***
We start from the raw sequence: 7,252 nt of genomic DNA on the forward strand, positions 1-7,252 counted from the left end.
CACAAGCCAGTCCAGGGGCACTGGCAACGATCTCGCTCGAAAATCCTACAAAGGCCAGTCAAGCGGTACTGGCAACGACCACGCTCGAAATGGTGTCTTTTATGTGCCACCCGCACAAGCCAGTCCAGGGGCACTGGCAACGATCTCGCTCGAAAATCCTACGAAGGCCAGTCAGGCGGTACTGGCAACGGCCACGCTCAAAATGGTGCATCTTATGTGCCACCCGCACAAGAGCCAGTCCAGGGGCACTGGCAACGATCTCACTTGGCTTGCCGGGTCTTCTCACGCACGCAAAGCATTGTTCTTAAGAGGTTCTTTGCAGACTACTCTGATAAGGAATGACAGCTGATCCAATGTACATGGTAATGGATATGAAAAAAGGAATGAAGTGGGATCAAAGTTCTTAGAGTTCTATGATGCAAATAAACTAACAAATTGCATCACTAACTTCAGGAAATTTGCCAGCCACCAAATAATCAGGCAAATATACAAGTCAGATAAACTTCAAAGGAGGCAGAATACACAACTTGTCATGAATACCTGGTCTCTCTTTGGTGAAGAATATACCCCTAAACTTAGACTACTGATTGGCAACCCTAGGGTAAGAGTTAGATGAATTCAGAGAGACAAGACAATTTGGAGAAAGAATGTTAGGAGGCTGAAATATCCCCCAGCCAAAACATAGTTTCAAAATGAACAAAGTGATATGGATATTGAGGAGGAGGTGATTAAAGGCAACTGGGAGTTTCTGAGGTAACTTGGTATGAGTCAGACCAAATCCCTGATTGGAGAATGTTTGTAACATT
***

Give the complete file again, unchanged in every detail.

We start from the raw sequence: 7,252 nt of genomic DNA on the forward strand, positions 1-7,252 counted from the left end.
CACAAGCCAGTCCAGGGGCACTGGCAACGATCTCGCTCGAAAATCCTACAAAGGCCAGTCAAGCGGTACTGGCAACGACCACGCTCGAAATGGTGTCTTTTATGTGCCACCCGCACAAGCCAGTCCAGGGGCACTGGCAACGATCTCGCTCGAAAATCCTACGAAGGCCAGTCAGGCGGTACTGGCAACGGCCACGCTCAAAATGGTGCATCTTATGTGCCACCCGCACAAGAGCCAGTCCAGGGGCACTGGCAACGATCTCACTTGGCTTGCCGGGTCTTCTCACGCACGCAAAGCATTGTTCTTAAGAGGTTCTTTGCAGACTACTCTGATAAGGAATGACAGCTGATCCAATGTACATGGTAATGGATATGAAAAAAGGAATGAAGTGGGATCAAAGTTCTTAGAGTTCTATGATGCAAATAAACTAACAAATTGCATCACTAACTTCAGGAAATTTGCCAGCCACCAAATAATCAGGCAAATATACAAGTCAGATAAACTTCAAAGGAGGCAGAATACACAACTTGTCATGAATACCTGGTCTCTCTTTGGTGAAGAATATACCCCTAAACTTAGACTACTGATTGGCAACCCTAGGGTAAGAGTTAGATGAATTCAGAGAGACAAGACAATTTGGAGAAAGAATGTTAGGAGGCTGAAATATCCCCCAGCCAAAACATAGTTTCAAAATGAACAAAGTGATATGGATATTGAGGAGGAGGTGATTAAAGGCAACTGGGAGTTTCTGAGGTAACTTGGTATGAGTCAGACCAAATCCCTGATTGGAGAATGTTTGTAACATT